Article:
Ekāra (एकार) refers to “the letter e” (symbolizing Dharmodaya—“an inverted triangle symbolizing the female principle”) (Cf. Evam).—According to the Sādhanamālā no. 97, “Dharmodaya is akin to sky, and appears like the vowel e [Brāhmī script] because it has a wide upper section and narrow pointed lower section”.—Since this vulvate triangle resembles the vowel e in Brāhmī script it was also known as ekāra—“the letter e”. The interlocking double triangles motif was actually known to the Buddhist as evam or evaṃkāra, signifying non-dual unity of the female principle e and the male principle vam, a syllabic letter in ancient Indian scripts which was visualized as an upright triangle.

Tibetan Buddhism book cover
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Tibetan Buddhism includes schools such as Nyingma, Kadampa, Kagyu and Gelug. Their primary canon of literature is divided in two broad categories: The Kangyur, which consists of Buddha’s words, and the Tengyur, which includes commentaries from various sources. Esotericism and tantra techniques (vajrayāna) are collected indepently.

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Languages of India and abroad

Sanskrit dictionary

Source: DDSA: The practical Sanskrit-English dictionary

Ekarā (एकरा).—Name of a daughter of Śiva, a deity.

Ekarā is a Sanskrit compound consisting of the terms eka and (रा).

Source: Cologne Digital Sanskrit Dictionaries: Cappeller Sanskrit-English Dictionary

Ekāra (एकार).—[masculine] the sound e.

Source: Cologne Digital Sanskrit Dictionaries: Monier-Williams Sanskrit-English Dictionary

Ekāra (एकार):—[=e-kāra] [from e] m. the letter or sound e, [Taittirīya-prātiśākhya etc.]

[Sanskrit to German]

Ekara in German

context information

Sanskrit, also spelled संस्कृतम् (saṃskṛtam), is an ancient language of India commonly seen as the grandmother of the Indo-European language family (even English!). Closely allied with Prakrit and Pali, Sanskrit is more exhaustive in both grammar and terms and has the most extensive collection of literature in the world, greatly surpassing its sister-languages Greek and Latin.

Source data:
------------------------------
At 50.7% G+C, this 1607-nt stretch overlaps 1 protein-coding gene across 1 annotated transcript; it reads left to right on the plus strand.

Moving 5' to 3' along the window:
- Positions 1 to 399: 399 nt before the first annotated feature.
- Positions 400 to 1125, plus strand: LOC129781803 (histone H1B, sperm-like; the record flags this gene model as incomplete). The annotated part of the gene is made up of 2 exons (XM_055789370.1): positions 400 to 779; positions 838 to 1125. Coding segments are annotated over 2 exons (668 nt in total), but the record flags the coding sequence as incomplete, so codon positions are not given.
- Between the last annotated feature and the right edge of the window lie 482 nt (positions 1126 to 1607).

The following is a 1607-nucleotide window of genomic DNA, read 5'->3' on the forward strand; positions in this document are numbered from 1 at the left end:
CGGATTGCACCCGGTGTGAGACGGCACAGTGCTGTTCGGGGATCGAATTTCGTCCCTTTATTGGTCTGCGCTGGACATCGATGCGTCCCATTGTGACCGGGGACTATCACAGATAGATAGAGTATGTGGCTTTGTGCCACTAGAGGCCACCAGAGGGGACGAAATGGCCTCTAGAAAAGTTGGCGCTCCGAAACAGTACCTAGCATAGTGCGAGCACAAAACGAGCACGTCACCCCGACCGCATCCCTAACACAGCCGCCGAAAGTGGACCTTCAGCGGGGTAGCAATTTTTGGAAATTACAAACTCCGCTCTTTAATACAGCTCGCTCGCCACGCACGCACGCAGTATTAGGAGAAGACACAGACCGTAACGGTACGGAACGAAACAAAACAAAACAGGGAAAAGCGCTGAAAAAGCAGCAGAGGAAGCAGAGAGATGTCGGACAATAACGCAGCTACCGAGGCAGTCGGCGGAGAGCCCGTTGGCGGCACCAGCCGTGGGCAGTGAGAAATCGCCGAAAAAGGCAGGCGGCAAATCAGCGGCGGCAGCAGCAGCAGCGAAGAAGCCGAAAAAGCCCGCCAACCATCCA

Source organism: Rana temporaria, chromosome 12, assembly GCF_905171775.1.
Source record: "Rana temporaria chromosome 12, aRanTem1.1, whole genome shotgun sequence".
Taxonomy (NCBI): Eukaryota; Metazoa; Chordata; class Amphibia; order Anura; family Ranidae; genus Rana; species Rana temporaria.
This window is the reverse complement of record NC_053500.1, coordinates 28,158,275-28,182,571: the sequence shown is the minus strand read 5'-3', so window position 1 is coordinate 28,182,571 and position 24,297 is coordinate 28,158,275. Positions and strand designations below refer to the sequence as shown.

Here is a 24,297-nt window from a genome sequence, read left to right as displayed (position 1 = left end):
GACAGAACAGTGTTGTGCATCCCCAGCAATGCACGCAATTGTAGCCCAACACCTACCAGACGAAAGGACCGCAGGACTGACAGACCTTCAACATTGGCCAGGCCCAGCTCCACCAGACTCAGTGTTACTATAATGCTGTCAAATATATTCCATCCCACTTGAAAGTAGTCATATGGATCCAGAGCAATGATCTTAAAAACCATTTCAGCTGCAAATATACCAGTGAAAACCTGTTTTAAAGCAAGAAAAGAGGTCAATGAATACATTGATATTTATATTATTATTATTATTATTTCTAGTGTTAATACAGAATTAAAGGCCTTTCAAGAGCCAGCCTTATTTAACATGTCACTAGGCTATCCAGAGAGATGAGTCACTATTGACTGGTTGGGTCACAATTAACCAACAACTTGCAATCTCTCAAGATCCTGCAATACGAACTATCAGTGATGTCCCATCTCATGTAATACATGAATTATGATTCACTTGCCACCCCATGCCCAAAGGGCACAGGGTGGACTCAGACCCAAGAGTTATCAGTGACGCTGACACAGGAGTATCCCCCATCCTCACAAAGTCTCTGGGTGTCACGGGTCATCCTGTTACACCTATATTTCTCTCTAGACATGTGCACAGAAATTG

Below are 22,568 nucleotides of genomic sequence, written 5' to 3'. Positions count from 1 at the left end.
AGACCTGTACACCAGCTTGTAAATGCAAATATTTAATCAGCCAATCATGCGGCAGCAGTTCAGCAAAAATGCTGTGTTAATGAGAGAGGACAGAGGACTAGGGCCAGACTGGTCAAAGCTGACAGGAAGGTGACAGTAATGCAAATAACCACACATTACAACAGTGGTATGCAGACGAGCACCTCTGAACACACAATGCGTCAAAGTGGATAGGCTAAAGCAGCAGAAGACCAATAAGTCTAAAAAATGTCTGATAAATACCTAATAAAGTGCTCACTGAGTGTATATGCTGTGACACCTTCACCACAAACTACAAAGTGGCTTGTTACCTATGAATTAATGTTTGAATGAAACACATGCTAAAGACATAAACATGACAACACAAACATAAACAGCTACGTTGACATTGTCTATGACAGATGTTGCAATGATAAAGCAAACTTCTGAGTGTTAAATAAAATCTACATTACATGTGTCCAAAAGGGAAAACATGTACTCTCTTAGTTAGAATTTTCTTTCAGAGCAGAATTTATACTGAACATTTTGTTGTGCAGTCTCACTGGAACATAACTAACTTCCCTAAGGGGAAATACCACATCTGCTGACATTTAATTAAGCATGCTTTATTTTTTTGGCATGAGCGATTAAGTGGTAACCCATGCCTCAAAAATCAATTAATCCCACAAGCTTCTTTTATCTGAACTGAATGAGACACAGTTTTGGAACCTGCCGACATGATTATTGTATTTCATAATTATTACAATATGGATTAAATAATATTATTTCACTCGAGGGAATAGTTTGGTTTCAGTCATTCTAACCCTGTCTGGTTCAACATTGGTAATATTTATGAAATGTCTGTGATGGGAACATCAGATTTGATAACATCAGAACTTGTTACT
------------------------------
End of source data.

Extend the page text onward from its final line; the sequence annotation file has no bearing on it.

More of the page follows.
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Hindi dictionary

Source: DDSA: A practical Hindi-English dictionary

Ekāra (एकार):—(nm) the vowel e ([e]) and its sound; ~[rāṃta] (a word) ending in e ([e]).

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Kannada-English dictionary

Source: Alar: Kannada-English corpus

Ekara (ಎಕರ):—[noun] a man of object nature or conduct.

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Ekāra (ಎಕಾರ):—[noun] the letter 'ಎ'.

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Ēkāra (ಏಕಾರ):—[noun] the letter 'ಏ'.

context information

Kannada is a Dravidian language (as opposed to the Indo-European language family) mainly spoken in the southwestern region of India.

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Tamil dictionary

Source: DDSA: University of Madras: Tamil Lexicon

Ēkarā (ஏகரா) noun < English See ஏக்கர். [ekkar.]

context information

Tamil is an ancient language of India from the Dravidian family spoken by roughly 250 million people mainly in southern India and Sri Lanka.